Camp Rucker (Fig. 1) was open on May 1, 1942 and lies in a triangle formed by the towns of Ozark, Enterprise and Dothan, in the southeastern corner of AL. It was named after Colonel Edmund W. Rucker, an outstanding officer of the Civil War.
The name was changed to Fort Rucker in October 1955. Hanchey Army Heliport became the home of the Department of Rotary Wing of the Army Aviation School on October 5, 1959, making the first time the Department was centralized.
Construction began on Travis Air Force Base (Fig. 2) – originally named Fairfield-Suisun Army Air Base – in 1942. The base was renamed in 1951 in honor of Brigadier General Robert F. Travis who was killed when a B-29 Superfortress crashed on Aug. 5, 1950. Formal dedication ceremonies were held on April 21, 1951. Today Travis AFB is home of the 60th Air Mobility Wing. It is located in Fairfield, Calif.
From August 1950 to February 1953, Camp Cook (Fig. 3) was used as a training installation for units slated for combat in Korea, and as a summer training base for many other reserve units. On Feb. 1, 1953, the camp was again inactivated while the U.S. disciplinary barracks assuming responsibility for security and maintenance. Four years later the military would return to Camp Cooke, but this time the Air Force was here to stay.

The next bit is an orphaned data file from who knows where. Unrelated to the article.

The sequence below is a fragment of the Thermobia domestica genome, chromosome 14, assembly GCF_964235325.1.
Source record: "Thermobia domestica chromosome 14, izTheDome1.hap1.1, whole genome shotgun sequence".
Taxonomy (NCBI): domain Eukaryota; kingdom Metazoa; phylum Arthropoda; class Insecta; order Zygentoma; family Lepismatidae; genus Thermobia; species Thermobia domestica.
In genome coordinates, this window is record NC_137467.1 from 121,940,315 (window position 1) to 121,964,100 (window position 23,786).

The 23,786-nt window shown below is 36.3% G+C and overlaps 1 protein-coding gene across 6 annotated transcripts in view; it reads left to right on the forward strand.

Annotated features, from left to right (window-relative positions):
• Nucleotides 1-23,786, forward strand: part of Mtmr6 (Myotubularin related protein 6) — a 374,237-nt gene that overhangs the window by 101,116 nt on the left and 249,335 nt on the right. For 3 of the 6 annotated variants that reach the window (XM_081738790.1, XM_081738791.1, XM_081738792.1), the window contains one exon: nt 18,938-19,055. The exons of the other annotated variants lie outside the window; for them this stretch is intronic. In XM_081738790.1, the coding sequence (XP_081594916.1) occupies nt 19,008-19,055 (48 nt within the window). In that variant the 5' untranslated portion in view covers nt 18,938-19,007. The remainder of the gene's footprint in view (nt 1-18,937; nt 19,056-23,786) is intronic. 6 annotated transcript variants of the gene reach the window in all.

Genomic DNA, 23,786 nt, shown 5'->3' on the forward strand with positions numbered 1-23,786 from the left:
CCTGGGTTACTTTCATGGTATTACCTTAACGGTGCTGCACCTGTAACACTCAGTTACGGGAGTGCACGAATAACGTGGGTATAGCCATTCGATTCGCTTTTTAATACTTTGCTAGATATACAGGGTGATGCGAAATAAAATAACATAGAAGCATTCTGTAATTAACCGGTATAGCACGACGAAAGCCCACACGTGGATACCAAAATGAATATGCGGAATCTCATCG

On Oct. 4, 1958, Cooke Air Force Base, Lompoc, Calif., was renamed Vandenberg Air Force Base in honor of the late General Hoyt S. Vandenberg (1899-1954), the Air Force’s second Chief of Staff.
Today it is known as the United States Penitentiary at Lompoc.
Construction began at Lackland Air Force Base (Fig. 4) in San Antonio, Texas, in 1941, and was originally part of Kelly Field. In 1948, this facility was named Lackland Air Force Base after Brigadier General Frank Lackland.
Randolph Air Force Base (Fig. 5) in Universal City, Texas, near San Antonio was dedicated on June 3, 1930, as a flying training base and continues in that mission today.
Fort George G. Meade (Fig. 6) became a military installation in 1917. It was named after Civil War Major General George Gordon Meade. It was one of 16 cantonments for troops drafted for the war with the Central Powers in Europe. Today, Fort Meade provides support and services for more than 100 tenant units which include the National Security Agency and Defense Information School.
Camp Custer (Fig. 7) in Michigan, was built in 1917 for military training during WWI. Named after Civil War cavalry officer General George Armstrong Custer, more than 100,000 troops trained or demobilized there during the war.
In the years following WWI, the camp was used to train the Officer Reverse Corps and the Civilian Conservation Corps.
On August 17, 1940, Camp Custer was designated Fort Custer and became a permanent military training base.
In 1968, the Michigan Department of Military and veteran Affairs assumed control of Fort Custer. today, the facility is federally-owned and state operated.
Fort Sheridan (Fig. 8) was established in 1887 and closed in 1993. It was also used as a forward logistics supply base during the Pancho Villa Expedition of 1916-1917. The Army retained two parcels of 114 acres each, which continue to serve Army Reserve missions.